By Joel Pablo Salud (published first in the Philippines Graphic)
The American theater master Orson Welles once wrote that what gives theater its meaning is when it becomes a social act. This is no more a suitable truism than in Audie Gemora’s Noli Me Tangere The Musical, performed by the theatre group Tanghalang Filipino at the Cultural Center of the Philippines’ (CCP’s) Tanghalang Aurelio Tolentino. It’s part of the group’s silver anniversary celebration, in line with the 25th theatre season for 2011-2012.
The musical is staged with libretto by National Artist for Literature Bienvenido Lumbera, music by Ryan Cayabyab, and original costume design by National Artist Salvador Bernal. Gemora directs a young cast composed of mainstream actors, which include Mark Bautista and Gian Magdangal alternating as Crisostomo Ibarra, and Cris Villonco as Maria Clara.
In this carefully rendered musical play of José Rizal’s novel, Noli Me Tangere, Tanghalang Filipino makes a brave dash into the delightfully unexpected: a gripping performance of the comedic and the profoundly dark in the national hero’s telling of the Filipino tale under Spanish colonial and religious rule. It appears that Gemora was only too pleased to bring to light the love story between the main characters—Crisostomo Ibarra and Maria Clara. That affection, prodigious as it was, became entangled in much of the events surrounding the modest town ofSan Diego.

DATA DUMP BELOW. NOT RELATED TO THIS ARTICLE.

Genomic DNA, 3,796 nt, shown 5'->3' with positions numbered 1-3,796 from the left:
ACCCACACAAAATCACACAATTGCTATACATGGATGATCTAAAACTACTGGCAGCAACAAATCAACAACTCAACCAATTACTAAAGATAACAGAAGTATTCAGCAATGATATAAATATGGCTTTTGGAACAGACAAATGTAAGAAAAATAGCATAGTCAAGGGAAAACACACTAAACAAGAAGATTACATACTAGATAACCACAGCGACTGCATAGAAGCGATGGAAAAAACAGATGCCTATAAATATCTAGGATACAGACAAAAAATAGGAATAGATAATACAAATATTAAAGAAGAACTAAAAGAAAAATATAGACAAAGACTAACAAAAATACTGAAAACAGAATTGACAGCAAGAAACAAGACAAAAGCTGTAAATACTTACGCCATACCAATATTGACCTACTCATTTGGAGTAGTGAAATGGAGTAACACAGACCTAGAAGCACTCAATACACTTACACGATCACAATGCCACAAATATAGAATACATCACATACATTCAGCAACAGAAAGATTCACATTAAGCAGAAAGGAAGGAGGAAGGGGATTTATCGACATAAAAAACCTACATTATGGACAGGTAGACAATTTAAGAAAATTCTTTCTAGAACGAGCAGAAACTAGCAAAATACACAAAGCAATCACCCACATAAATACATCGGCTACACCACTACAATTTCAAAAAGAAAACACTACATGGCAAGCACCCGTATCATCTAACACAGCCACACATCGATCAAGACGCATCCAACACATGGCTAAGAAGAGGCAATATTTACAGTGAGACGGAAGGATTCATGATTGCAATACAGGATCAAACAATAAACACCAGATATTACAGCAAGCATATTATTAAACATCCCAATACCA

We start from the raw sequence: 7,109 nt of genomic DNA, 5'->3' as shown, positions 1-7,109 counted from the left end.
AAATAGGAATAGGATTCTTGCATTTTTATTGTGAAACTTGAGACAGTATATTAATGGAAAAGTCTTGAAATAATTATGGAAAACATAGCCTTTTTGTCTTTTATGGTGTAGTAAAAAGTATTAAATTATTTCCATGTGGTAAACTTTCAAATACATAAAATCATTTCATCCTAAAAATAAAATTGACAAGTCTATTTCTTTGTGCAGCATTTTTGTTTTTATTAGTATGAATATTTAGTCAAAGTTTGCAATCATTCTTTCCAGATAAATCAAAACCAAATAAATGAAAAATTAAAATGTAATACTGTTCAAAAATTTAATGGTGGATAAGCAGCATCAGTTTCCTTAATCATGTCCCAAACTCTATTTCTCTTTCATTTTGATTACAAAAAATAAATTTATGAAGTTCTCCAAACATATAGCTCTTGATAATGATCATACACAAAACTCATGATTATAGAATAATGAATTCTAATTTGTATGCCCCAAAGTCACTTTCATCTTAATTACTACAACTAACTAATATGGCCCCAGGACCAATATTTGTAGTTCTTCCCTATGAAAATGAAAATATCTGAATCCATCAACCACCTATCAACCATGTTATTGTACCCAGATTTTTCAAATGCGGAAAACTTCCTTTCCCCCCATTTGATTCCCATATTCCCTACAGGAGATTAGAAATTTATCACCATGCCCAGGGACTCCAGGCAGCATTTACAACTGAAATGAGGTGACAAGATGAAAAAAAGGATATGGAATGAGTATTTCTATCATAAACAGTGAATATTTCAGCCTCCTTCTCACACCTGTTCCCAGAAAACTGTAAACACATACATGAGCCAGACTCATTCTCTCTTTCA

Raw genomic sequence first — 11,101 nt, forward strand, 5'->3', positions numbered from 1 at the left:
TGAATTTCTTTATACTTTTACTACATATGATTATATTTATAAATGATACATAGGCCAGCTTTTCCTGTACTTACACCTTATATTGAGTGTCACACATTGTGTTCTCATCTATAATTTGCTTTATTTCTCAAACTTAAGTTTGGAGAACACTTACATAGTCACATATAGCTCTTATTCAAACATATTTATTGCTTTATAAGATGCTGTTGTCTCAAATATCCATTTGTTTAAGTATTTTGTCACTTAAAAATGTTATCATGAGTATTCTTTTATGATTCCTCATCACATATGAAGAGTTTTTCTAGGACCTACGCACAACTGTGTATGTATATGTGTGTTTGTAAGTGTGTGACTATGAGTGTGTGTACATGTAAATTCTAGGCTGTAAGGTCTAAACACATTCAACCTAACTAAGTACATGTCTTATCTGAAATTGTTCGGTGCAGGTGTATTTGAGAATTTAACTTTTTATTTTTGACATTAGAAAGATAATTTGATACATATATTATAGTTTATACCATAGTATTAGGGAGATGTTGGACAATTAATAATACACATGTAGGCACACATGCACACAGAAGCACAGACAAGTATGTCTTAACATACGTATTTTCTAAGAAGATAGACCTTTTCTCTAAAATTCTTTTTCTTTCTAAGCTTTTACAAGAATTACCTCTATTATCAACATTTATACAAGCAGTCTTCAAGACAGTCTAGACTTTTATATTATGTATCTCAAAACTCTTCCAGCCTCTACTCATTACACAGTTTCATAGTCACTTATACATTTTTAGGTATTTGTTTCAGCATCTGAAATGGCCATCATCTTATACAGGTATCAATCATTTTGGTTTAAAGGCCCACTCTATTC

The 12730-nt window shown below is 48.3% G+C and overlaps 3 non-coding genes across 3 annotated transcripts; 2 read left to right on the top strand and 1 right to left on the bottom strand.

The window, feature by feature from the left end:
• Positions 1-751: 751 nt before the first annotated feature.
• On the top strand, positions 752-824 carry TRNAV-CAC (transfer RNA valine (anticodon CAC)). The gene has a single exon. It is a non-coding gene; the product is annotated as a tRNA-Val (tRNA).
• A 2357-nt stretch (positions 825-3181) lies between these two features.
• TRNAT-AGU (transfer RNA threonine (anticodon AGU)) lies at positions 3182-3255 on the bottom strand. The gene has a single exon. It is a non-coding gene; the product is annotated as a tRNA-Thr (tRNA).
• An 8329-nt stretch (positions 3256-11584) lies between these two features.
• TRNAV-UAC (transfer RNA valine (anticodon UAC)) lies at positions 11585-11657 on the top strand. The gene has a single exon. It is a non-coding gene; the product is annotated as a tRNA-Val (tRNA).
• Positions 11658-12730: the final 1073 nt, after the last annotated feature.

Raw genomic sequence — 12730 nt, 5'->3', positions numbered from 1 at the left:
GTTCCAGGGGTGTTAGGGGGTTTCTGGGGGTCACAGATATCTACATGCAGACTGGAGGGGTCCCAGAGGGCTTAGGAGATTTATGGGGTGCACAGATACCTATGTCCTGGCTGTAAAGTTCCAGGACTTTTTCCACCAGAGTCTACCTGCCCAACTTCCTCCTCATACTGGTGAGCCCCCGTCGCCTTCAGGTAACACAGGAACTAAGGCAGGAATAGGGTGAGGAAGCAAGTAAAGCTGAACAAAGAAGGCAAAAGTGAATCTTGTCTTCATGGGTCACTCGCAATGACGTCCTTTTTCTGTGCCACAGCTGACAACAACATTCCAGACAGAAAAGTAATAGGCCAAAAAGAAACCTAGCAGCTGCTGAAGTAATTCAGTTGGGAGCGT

Eventually, the relationship took a turn for the worse. The young Ibarra had just returned from his trip toEurope, only to find out that his father had passed away. In the middle of the main characters’ engagement, Padre Salvi, the new parish priest, had expressed a liking for Maria Clara—an obsession that led the priest to plan the capture and death of Maria Clara’s lover, Crisostomo.
The bond between Crisostomo and Maria was fraught, too, by the revelation that the young woman’s biological father—a priest by the name of Padre Damaso—was the shadowy figure behind Don Rafael’s (Crisostomo Ibarra’s father) disinterment, an act of final humiliation against the Ibarras. Having received information from the rebel Elias that he was now the target of an assassination attempt, the young Ibarra decided to make a run for it before he was killed by Padre Salvi’s minions. As in the novel, Maria’s Clara’s entering the convent and the death of Elias signalled the end of the play.
At the matinee of Saturday afternoon, Crisostomo Ibarra was played by actor Gian Magdangal, a powerful tenor who did an equally powerful performance, save for a singular part where he appeared to have been so captured by the emotion of the moment that he froze on the steps. His singing, on the other hand, had left much of the audience stunned. He reached the high notes as easily as any falcon in flight. His interpretation of the young Ibarra was nonetheless delightful in the whole, with none of the routinely clichéd acting some performers who had played the role in the past had exhibited.